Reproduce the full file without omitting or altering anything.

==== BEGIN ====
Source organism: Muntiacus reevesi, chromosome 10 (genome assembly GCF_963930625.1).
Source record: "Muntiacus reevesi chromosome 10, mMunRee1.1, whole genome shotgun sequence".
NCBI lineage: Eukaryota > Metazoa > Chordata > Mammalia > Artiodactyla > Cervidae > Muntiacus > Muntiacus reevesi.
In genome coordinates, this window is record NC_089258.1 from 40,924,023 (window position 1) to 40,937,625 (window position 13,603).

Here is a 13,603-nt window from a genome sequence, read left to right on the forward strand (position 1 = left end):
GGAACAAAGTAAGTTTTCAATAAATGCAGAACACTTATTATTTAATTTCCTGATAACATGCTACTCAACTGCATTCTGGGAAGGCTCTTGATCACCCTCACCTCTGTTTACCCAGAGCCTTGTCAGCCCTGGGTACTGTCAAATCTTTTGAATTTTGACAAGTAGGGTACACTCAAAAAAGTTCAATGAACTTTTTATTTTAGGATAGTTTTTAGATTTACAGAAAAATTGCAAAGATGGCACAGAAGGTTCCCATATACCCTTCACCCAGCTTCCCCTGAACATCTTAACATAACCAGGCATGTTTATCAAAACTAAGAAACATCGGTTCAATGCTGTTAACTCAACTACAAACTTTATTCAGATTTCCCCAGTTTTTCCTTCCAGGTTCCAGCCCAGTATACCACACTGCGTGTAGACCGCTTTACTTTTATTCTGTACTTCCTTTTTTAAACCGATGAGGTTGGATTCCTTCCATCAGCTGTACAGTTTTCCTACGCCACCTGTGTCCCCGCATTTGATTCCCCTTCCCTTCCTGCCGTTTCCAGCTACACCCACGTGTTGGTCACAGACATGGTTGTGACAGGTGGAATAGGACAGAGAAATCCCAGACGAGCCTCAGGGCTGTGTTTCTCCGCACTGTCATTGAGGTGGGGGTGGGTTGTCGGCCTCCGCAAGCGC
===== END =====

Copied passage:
Source organism: Muntiacus reevesi, chromosome 10 (genome assembly GCF_963930625.1).
Source record: "Muntiacus reevesi chromosome 10, mMunRee1.1, whole genome shotgun sequence".
NCBI lineage: Eukaryota > Metazoa > Chordata > Mammalia > Artiodactyla > Cervidae > Muntiacus > Muntiacus reevesi.
In genome coordinates, this window is record NC_089258.1 from 40,924,023 (window position 1) to 40,937,625 (window position 13,603).

Here is a 13,603-nt window from a genome sequence, read left to right on the forward strand (position 1 = left end):
GGAACAAAGTAAGTTTTCAATAAATGCAGAACACTTATTATTTAATTTCCTGATAACATGCTACTCAACTGCATTCTGGGAAGGCTCTTGATCACCCTCACCTCTGTTTACCCAGAGCCTTGTCAGCCCTGGGTACTGTCAAATCTTTTGAATTTTGACAAGTAGGGTACACTCAAAAAAGTTCAATGAACTTTTTATTTTAGGATAGTTTTTAGATTTACAGAAAAATTGCAAAGATGGCACAGAAGGTTCCCATATACCCTTCACCCAGCTTCCCCTGAACATCTTAACATAACCAGGCATGTTTATCAAAACTAAGAAACATCGGTTCAATGCTGTTAACTCAACTACAAACTTTATTCAGATTTCCCCAGTTTTTCCTTCCAGGTTCCAGCCCAGTATACCACACTGCGTGTAGACCGCTTTACTTTTATTCTGTACTTCCTTTTTTAAACCGATGAGGTTGGATTCCTTCCATCAGCTGTACAGTTTTCCTACGCCACCTGTGTCCCCGCATTTGATTCCCCTTCCCTTCCTGCCGTTTCCAGCTACACCCACGTGTTGGTCACAGACATGGTTGTGACAGGTGGAATAGGACAGAGAAATCCCAGACGAGCCTCAGGGCTGTGTTTCTCCGCACTGTCATTGAGGTGGGGGTGGGTTGTCGGCCTCCGCAAGCGC